Jim Crow Laws
Tracey C Henry
July 17, 2011
Jim Crow Laws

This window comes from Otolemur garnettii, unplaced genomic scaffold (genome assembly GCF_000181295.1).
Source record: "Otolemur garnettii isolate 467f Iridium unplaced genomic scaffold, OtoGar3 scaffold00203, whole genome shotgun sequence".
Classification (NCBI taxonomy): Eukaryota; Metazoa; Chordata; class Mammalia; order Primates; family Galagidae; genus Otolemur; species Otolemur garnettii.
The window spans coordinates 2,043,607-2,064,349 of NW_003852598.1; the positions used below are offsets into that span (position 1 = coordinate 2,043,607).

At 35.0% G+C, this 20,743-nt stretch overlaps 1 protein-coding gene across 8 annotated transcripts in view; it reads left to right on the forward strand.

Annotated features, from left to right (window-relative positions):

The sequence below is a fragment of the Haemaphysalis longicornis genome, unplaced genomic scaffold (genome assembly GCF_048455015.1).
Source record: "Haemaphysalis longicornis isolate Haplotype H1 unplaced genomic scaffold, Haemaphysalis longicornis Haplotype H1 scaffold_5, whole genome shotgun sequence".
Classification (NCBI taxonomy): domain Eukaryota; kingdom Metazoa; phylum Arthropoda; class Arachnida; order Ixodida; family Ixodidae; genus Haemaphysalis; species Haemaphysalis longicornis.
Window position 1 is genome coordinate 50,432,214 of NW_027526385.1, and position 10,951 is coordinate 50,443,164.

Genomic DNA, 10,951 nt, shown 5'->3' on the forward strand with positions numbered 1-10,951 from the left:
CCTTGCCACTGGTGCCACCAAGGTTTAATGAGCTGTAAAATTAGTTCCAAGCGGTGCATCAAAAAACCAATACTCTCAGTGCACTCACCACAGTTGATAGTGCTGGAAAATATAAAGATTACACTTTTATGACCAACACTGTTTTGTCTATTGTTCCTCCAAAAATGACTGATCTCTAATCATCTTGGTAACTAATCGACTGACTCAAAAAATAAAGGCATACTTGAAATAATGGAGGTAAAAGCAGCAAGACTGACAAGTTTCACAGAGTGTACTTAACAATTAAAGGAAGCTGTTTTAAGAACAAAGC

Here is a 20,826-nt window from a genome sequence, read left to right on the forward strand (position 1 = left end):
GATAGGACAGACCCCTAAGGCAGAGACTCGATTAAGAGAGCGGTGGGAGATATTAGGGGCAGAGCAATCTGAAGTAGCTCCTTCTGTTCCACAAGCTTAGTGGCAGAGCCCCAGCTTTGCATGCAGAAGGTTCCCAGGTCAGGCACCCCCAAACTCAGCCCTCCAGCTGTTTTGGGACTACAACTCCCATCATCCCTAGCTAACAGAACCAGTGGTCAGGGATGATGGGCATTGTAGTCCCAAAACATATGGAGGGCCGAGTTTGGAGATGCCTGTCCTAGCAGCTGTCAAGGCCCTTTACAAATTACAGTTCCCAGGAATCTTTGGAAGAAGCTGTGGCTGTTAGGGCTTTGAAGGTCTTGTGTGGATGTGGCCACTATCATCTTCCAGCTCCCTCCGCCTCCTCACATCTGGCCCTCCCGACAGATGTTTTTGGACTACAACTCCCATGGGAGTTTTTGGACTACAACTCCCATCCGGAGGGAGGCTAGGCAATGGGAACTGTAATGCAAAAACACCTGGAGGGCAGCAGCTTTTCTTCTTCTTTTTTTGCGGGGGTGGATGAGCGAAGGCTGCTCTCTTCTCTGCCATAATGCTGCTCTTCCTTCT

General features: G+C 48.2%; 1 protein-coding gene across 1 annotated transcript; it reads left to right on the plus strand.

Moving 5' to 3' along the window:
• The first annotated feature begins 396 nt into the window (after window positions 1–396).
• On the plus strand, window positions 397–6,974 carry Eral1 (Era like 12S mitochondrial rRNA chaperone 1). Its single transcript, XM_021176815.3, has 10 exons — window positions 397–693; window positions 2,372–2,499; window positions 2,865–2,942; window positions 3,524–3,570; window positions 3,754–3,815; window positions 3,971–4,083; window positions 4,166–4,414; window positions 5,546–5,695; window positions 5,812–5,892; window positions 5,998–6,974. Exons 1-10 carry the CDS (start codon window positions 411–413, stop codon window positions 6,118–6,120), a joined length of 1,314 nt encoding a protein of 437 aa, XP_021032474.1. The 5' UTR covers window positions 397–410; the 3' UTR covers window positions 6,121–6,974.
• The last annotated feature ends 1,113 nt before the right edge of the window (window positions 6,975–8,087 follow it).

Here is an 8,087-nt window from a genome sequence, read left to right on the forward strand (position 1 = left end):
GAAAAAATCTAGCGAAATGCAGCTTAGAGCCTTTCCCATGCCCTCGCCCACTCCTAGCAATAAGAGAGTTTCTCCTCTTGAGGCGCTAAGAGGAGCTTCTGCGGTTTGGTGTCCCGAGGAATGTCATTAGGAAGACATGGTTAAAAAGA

The animosity left behind by the Civil War between southern whites and African Americans led to a number of legal battles. The passage of the Fourteenth Amendment and the Civil Rights Act of 1866, while effective in theory, only served to create a larger divide between races. In 1896, the case of Plessy v. Ferguson paved the way for further legal segregation and the deluge of state and local laws that made clear the fact that African Americans, while technically free citizens, were second class human beings. Jim Crow laws were born and maintained a level of discrimination that was severely damaging to the African American community and filled a reprehensible chapter in American history. Prior to 1896, African Americans were given social equality in all public places. Plessy v. Ferguson determined that hotels and railroads were privately owned, and therefore not public places. The Louisiana court that heard the case established that privately owned locations and services were, in fact, able to segregate the races so long as they provided an equal substitution for African Americans and other citizens of color. In one appeal, Supreme Court Justice William B. Brown set the precedence for the onslaught of the Jim Crow laws that followed in copious amounts and removed a significant freedom from freed slaves. No longer could they enter a hotel through the front door or sit in a railroad car with their white counterparts. Jim Crow laws encompassed an unending array of daily indignities for African Americans. In Alabama, as well as many other states, African Americans were segregated on buses, on railroads, in restaurants, and even in pool and billiard rooms. African Americans were not permitted to marry or cohabitate with white people under any circumstances. In Florida, cohabitation could be punished by imprisonment and fines of up to $500, which was significant at that time. The laws involved a myriad of...
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